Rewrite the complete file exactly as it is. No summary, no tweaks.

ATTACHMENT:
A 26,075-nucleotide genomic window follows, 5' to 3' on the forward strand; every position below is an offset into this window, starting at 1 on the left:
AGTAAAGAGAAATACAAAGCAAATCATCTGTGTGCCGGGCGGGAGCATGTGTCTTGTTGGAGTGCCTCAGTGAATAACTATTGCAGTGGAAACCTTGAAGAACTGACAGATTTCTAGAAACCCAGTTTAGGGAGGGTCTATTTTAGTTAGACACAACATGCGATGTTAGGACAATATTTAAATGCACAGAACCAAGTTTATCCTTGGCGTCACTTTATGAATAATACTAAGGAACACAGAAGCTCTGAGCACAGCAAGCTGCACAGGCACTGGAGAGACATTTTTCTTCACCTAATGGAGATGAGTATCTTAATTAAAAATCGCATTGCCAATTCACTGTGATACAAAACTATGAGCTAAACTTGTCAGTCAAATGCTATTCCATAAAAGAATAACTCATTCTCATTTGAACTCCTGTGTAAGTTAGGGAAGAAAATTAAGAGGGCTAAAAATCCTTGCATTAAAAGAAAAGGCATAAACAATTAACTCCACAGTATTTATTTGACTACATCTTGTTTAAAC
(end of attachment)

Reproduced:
A 26,075-nucleotide genomic window follows, 5' to 3' on the forward strand; every position below is an offset into this window, starting at 1 on the left:
AGTAAAGAGAAATACAAAGCAAATCATCTGTGTGCCGGGCGGGAGCATGTGTCTTGTTGGAGTGCCTCAGTGAATAACTATTGCAGTGGAAACCTTGAAGAACTGACAGATTTCTAGAAACCCAGTTTAGGGAGGGTCTATTTTAGTTAGACACAACATGCGATGTTAGGACAATATTTAAATGCACAGAACCAAGTTTATCCTTGGCGTCACTTTATGAATAATACTAAGGAACACAGAAGCTCTGAGCACAGCAAGCTGCACAGGCACTGGAGAGACATTTTTCTTCACCTAATGGAGATGAGTATCTTAATTAAAAATCGCATTGCCAATTCACTGTGATACAAAACTATGAGCTAAACTTGTCAGTCAAATGCTATTCCATAAAAGAATAACTCATTCTCATTTGAACTCCTGTGTAAGTTAGGGAAGAAAATTAAGAGGGCTAAAAATCCTTGCATTAAAAGAAAAGGCATAAACAATTAACTCCACAGTATTTATTTGACTACATCTTGTTTAAAC